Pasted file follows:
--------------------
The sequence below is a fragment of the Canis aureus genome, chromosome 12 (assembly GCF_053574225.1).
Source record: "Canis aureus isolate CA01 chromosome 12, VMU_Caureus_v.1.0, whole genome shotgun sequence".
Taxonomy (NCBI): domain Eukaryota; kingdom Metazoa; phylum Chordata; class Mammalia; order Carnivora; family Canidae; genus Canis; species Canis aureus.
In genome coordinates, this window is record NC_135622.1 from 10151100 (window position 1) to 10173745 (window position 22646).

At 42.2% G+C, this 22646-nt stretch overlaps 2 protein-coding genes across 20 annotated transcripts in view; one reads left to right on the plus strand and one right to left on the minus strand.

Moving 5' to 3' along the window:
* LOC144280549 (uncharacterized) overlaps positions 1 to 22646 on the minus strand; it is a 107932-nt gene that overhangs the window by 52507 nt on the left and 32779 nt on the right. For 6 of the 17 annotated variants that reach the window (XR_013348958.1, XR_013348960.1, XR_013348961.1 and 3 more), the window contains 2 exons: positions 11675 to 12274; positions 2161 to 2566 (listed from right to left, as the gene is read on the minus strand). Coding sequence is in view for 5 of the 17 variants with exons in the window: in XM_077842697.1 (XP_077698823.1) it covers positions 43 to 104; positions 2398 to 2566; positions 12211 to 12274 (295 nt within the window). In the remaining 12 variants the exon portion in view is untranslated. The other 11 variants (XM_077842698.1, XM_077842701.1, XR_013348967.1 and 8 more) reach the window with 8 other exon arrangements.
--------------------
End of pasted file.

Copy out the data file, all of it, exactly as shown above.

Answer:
The sequence below is a fragment of the Canis aureus genome, chromosome 12 (assembly GCF_053574225.1).
Source record: "Canis aureus isolate CA01 chromosome 12, VMU_Caureus_v.1.0, whole genome shotgun sequence".
Taxonomy (NCBI): domain Eukaryota; kingdom Metazoa; phylum Chordata; class Mammalia; order Carnivora; family Canidae; genus Canis; species Canis aureus.
In genome coordinates, this window is record NC_135622.1 from 10151100 (window position 1) to 10173745 (window position 22646).

At 42.2% G+C, this 22646-nt stretch overlaps 2 protein-coding genes across 20 annotated transcripts in view; one reads left to right on the plus strand and one right to left on the minus strand.

Moving 5' to 3' along the window:
* LOC144280549 (uncharacterized) overlaps positions 1 to 22646 on the minus strand; it is a 107932-nt gene that overhangs the window by 52507 nt on the left and 32779 nt on the right. For 6 of the 17 annotated variants that reach the window (XR_013348958.1, XR_013348960.1, XR_013348961.1 and 3 more), the window contains 2 exons: positions 11675 to 12274; positions 2161 to 2566 (listed from right to left, as the gene is read on the minus strand). Coding sequence is in view for 5 of the 17 variants with exons in the window: in XM_077842697.1 (XP_077698823.1) it covers positions 43 to 104; positions 2398 to 2566; positions 12211 to 12274 (295 nt within the window). In the remaining 12 variants the exon portion in view is untranslated. The other 11 variants (XM_077842698.1, XM_077842701.1, XR_013348967.1 and 8 more) reach the window with 8 other exon arrangements.